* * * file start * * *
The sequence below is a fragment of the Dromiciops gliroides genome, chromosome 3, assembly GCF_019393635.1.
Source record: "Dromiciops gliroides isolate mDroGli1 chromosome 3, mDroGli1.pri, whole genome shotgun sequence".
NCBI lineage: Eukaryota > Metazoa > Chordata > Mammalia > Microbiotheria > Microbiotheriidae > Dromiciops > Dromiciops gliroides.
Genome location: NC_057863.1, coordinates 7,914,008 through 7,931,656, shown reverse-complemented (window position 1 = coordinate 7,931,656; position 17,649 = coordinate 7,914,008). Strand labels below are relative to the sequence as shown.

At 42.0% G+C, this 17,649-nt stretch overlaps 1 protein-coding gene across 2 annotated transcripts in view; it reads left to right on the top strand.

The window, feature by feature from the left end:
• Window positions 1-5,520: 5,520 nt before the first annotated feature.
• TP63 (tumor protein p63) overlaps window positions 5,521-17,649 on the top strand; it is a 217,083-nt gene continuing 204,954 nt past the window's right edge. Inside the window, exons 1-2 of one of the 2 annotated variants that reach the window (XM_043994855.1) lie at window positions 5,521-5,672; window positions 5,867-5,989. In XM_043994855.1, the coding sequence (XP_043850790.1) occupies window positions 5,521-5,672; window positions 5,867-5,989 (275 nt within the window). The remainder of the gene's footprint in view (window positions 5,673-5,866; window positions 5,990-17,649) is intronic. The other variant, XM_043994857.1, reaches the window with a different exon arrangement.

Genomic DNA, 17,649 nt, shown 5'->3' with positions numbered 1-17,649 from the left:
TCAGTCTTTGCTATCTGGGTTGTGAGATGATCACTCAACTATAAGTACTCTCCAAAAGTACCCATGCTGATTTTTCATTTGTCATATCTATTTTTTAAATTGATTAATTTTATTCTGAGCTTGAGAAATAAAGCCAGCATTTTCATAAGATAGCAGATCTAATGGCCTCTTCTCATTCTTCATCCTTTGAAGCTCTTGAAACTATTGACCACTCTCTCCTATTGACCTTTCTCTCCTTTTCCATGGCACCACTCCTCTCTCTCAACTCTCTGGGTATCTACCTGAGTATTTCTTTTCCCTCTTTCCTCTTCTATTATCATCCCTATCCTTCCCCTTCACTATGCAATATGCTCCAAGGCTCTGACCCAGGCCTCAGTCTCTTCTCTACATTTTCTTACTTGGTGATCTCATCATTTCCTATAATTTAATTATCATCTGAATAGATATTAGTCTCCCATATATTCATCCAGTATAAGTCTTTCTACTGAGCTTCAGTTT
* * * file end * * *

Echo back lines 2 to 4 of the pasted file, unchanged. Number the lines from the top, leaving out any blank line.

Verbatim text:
Source record: "Dromiciops gliroides isolate mDroGli1 chromosome 3, mDroGli1.pri, whole genome shotgun sequence".
NCBI lineage: Eukaryota > Metazoa > Chordata > Mammalia > Microbiotheria > Microbiotheriidae > Dromiciops > Dromiciops gliroides.
Genome location: NC_057863.1, coordinates 7,914,008 through 7,931,656, shown reverse-complemented (window position 1 = coordinate 7,931,656; position 17,649 = coordinate 7,914,008). Strand labels below are relative to the sequence as shown.